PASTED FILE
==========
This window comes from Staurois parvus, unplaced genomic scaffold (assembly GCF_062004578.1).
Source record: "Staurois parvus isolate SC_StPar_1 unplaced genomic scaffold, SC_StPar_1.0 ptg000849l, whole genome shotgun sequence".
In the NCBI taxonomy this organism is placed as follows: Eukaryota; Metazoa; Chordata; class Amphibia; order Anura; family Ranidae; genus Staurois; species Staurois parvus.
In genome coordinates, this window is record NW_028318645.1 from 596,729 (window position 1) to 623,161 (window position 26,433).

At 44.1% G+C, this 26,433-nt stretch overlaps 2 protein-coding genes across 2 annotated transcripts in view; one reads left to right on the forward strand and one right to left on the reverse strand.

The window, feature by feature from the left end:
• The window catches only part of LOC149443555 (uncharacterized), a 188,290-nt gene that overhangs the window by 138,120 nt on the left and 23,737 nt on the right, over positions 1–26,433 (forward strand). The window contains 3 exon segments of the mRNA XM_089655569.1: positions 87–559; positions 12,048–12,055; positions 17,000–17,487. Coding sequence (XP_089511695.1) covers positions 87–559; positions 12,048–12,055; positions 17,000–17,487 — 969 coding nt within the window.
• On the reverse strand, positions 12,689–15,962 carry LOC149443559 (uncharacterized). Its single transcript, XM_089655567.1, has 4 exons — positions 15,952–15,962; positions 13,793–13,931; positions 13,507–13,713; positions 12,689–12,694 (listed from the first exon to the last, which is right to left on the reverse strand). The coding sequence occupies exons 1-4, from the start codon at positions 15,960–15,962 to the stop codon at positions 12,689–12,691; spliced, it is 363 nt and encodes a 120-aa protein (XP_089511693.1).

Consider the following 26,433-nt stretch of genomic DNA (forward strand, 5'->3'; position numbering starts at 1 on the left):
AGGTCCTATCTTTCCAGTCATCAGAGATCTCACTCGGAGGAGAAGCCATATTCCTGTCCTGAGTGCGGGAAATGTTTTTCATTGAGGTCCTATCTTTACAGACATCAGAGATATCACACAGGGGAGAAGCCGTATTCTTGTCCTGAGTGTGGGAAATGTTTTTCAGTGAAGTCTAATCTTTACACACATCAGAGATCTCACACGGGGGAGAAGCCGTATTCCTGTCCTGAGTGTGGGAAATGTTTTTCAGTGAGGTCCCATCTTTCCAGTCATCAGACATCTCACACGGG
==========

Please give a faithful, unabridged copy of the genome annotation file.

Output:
This window comes from Staurois parvus, unplaced genomic scaffold (assembly GCF_062004578.1).
Source record: "Staurois parvus isolate SC_StPar_1 unplaced genomic scaffold, SC_StPar_1.0 ptg000849l, whole genome shotgun sequence".
In the NCBI taxonomy this organism is placed as follows: Eukaryota; Metazoa; Chordata; class Amphibia; order Anura; family Ranidae; genus Staurois; species Staurois parvus.
In genome coordinates, this window is record NW_028318645.1 from 596,729 (window position 1) to 623,161 (window position 26,433).

At 44.1% G+C, this 26,433-nt stretch overlaps 2 protein-coding genes across 2 annotated transcripts in view; one reads left to right on the forward strand and one right to left on the reverse strand.

The window, feature by feature from the left end:
• The window catches only part of LOC149443555 (uncharacterized), a 188,290-nt gene that overhangs the window by 138,120 nt on the left and 23,737 nt on the right, over positions 1–26,433 (forward strand). The window contains 3 exon segments of the mRNA XM_089655569.1: positions 87–559; positions 12,048–12,055; positions 17,000–17,487. Coding sequence (XP_089511695.1) covers positions 87–559; positions 12,048–12,055; positions 17,000–17,487 — 969 coding nt within the window.
• On the reverse strand, positions 12,689–15,962 carry LOC149443559 (uncharacterized). Its single transcript, XM_089655567.1, has 4 exons — positions 15,952–15,962; positions 13,793–13,931; positions 13,507–13,713; positions 12,689–12,694 (listed from the first exon to the last, which is right to left on the reverse strand). The coding sequence occupies exons 1-4, from the start codon at positions 15,960–15,962 to the stop codon at positions 12,689–12,691; spliced, it is 363 nt and encodes a 120-aa protein (XP_089511693.1).

Consider the following 26,433-nt stretch of genomic DNA (forward strand, 5'->3'; position numbering starts at 1 on the left):
AGGTCCTATCTTTCCAGTCATCAGAGATCTCACTCGGAGGAGAAGCCATATTCCTGTCCTGAGTGCGGGAAATGTTTTTCATTGAGGTCCTATCTTTACAGACATCAGAGATATCACACAGGGGAGAAGCCGTATTCTTGTCCTGAGTGTGGGAAATGTTTTTCAGTGAAGTCTAATCTTTACACACATCAGAGATCTCACACGGGGGAGAAGCCGTATTCCTGTCCTGAGTGTGGGAAATGTTTTTCAGTGAGGTCCCATCTTTCCAGTCATCAGACATCTCACACGGG